Here’s our selection of must-try sweet treats from Normandy that showcase the region’s finest butter, cream, apples and caramel – bon appétit!
Normandy apple tart
The perfect balance of shortcrust pastry, apples, crème fraîche, almonds and a dash of Calvados apple brandy, this classic Normandy dessert is a firm favourite for locals and visitors alike. Available in bakeries across the region or, if you can’t get to Normandy right now, why not try baking it yourself at home? You won’t be disappointed!
Most accurately described as rice pudding flavoured with cinnamon, teurgoule is a firm favourite for Normans. The rice cooks over a long period in a stoneware dish, forming a caramelised ‘crust’ across the top (arguably the best bit) and, once cooked, can be eaten cold, warm or hot. The word ‘teurgoule’ is thought to derive from the expression ‘se tordre la goule’ [twisting the face’), because people would rush to eat it straight out of the oven and risk burning themselves. Well, that’s surely testament to its tastiness!
Confiture de lait
Confiture de lait (which literally translates to milk jam) is the ultimate treat for those with a sweet tooth! A milk reduction which is then mixed with sugar to form a smooth, creamy paste can be eaten with a spoon (in moderation!), on toast, on pancakes or added to dessert recipes. Also known as dolce de leche in Spanish, the origins of confiture de lait are unknown, but legend has it that back in the 19th century, one of Napoleon’s cooks forgot put the milk on the stove and discovered that a creamy caramel concoction was the end result!
It’s hard to resist Caramels d’Isigny! Made using Isigny PDO butter, famous across France (and dare we say available to buy in Waitrose if you’re in the UK), a lot of love goes into making these smooth creamy caramels, which have been made in the town of Isigny-sur-Mer, a town famed for its dairy products, since the 1930s. Today, Isigny caramels come in 70 varieties – there’s even a popcorn flavoured one!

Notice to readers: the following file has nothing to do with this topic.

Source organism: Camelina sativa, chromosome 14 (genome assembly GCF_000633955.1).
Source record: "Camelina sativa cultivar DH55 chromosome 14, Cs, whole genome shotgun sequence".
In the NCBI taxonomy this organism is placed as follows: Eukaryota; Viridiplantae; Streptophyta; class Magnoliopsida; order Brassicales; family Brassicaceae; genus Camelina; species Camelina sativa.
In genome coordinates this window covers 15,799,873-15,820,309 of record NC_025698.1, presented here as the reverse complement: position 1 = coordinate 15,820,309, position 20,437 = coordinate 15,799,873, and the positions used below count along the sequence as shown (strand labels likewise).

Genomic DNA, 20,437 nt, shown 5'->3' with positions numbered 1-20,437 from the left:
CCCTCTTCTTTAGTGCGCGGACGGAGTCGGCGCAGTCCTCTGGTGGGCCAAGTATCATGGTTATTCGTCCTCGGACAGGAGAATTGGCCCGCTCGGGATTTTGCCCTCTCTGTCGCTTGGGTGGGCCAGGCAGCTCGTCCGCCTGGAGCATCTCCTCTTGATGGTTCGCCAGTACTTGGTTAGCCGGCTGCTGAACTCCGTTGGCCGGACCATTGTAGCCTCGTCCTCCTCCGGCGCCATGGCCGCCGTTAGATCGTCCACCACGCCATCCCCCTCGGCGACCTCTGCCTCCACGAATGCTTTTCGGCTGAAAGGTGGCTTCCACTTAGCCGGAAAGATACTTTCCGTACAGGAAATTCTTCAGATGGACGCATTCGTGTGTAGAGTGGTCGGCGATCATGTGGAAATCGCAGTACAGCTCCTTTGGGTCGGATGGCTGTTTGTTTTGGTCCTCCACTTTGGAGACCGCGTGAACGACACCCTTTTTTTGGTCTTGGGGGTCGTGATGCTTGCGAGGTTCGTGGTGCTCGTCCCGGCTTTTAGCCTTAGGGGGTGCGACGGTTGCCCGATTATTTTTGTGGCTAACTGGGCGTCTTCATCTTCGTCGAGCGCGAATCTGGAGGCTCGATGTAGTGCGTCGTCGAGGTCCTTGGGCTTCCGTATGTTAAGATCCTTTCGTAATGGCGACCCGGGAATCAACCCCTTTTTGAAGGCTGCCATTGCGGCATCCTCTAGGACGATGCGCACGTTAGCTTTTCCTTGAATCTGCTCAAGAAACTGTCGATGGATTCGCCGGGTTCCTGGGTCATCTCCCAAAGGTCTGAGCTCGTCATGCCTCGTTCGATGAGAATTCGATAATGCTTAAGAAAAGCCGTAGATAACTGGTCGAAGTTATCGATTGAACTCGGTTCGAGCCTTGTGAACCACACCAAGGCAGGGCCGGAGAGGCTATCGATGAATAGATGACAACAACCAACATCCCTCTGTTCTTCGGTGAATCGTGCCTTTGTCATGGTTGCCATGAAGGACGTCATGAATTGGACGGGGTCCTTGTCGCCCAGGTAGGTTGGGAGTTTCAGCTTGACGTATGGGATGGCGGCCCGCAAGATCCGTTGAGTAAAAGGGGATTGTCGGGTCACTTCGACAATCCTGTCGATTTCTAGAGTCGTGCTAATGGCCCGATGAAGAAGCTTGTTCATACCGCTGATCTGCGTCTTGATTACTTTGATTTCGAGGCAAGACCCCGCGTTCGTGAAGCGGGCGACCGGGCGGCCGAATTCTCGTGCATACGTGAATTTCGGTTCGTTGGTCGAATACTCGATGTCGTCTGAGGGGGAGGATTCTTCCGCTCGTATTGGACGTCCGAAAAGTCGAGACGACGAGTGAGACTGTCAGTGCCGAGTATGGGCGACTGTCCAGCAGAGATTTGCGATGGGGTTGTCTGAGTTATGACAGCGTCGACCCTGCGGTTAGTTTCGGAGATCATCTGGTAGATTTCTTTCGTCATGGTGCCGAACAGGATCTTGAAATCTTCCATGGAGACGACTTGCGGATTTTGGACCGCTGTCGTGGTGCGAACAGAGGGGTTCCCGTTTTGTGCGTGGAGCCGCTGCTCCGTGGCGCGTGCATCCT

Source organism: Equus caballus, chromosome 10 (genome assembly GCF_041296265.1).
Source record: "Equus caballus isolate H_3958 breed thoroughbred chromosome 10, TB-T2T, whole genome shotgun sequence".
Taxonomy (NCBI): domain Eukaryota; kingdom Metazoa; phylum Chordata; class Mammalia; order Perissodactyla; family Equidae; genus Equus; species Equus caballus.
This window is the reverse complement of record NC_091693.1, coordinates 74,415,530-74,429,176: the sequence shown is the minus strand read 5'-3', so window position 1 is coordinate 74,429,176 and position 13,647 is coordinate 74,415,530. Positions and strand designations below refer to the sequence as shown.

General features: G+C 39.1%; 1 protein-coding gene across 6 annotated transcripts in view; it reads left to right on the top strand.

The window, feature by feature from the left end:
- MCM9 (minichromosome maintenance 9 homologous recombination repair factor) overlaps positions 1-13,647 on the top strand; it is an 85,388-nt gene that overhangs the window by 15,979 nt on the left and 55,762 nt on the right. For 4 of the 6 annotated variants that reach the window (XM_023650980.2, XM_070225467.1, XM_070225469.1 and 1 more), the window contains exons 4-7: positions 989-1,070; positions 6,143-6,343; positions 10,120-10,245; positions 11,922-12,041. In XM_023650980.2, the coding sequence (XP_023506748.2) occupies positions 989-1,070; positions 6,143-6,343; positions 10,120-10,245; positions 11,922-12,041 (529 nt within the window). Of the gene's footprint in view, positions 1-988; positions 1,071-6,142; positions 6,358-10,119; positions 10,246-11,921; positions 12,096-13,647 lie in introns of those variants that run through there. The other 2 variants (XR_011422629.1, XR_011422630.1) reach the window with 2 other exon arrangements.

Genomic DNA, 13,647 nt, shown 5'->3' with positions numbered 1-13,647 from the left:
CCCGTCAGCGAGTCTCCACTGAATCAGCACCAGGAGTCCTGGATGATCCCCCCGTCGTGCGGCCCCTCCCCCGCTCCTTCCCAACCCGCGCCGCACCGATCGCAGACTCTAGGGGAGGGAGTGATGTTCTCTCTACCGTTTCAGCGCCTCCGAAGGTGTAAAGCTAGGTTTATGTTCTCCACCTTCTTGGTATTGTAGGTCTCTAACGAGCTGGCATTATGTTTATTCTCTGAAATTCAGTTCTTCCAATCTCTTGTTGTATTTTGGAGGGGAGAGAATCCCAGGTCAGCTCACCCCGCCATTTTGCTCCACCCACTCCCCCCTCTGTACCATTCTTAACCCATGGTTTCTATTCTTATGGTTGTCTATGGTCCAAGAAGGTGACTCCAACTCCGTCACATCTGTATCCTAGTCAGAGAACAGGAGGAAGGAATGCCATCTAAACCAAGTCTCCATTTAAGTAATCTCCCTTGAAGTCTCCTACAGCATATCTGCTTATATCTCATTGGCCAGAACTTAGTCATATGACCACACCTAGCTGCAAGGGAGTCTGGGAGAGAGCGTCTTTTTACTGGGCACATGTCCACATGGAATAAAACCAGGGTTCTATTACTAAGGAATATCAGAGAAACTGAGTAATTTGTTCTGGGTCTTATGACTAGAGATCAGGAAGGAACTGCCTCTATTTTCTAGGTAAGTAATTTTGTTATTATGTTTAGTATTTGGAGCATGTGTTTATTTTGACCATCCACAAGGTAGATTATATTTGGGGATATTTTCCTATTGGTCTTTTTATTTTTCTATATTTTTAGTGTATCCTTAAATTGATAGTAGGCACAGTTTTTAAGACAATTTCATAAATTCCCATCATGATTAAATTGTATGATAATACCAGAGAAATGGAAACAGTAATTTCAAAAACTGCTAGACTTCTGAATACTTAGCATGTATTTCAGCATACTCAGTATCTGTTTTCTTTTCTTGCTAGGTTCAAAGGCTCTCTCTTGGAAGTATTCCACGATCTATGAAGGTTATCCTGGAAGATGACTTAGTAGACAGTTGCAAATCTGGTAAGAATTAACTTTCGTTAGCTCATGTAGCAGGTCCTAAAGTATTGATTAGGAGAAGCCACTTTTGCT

Madeleines from Jeannette 1850
Jeannette 1850 madeleines have fought hard over the years to maintain their place in the madeleine market, and are we grateful they did! In 2015, employees at the madeleine factory, aided by investors, were able to save the company from going bust. Thank goodness they did, because a tonne of madeleines has been produced every day at the factory ever since! The range of cakes on offer has also expanded beyond chocolate and fruit flavours to more exotic ones like ginger and rose. Whatever you go for, it’s sure to go well with a cup of tea or coffee!
Biscuits from La Maison du Biscuit
La Maison du Biscuit proudly offers a vast variety of biscuits, financiers, tuiles, rochers, meringues and cookies, all baked on-site using locally sourced ingredients. In fact, more than 450 tonnes of biscuits are baked here each year! A particular bestseller is the financier; a soft, almond-based biscuit made with honey and apples. What’s more, all biscuits can be frozen, so if you can’t finish them all in one sitting, you can save them for another day! Though they’re so moreish we don’t think this is likely…
Sucre de Rouen
This Rouen specialty dates all the way back to 1592 and was originally invented by an apothecary as a remedy for melancholy and sore throats. A mixture of sugar, glucose syrup, compote, apple juice and water, three tonnes of sucre de Rouen are produced every year… by just 12 people!
Biscuits from the Biscuiterie de l’Abbaye
The Biscuiterie de l’Abbaye in southern Normandy has been making biscuits, shortbread and galettes since 1909. Favourites include the Trouvillais, made with lemon, berries and apples, the Carré normand, and the Petit normand, a classic madeleine Proust would be proud of. Ingredients come from local producers – such as wheat flour, Isigny PDO butter and cream, and caramel – plus a new Green Up range has just been launched, where biscuits are baked following 100% organic plant-based recipes, provide 100% energy and contain superfood ingredients like chia seeds, spirulina and matcha tea.
For more information on food and drink in Normandy, visit the Normandy Tourism website.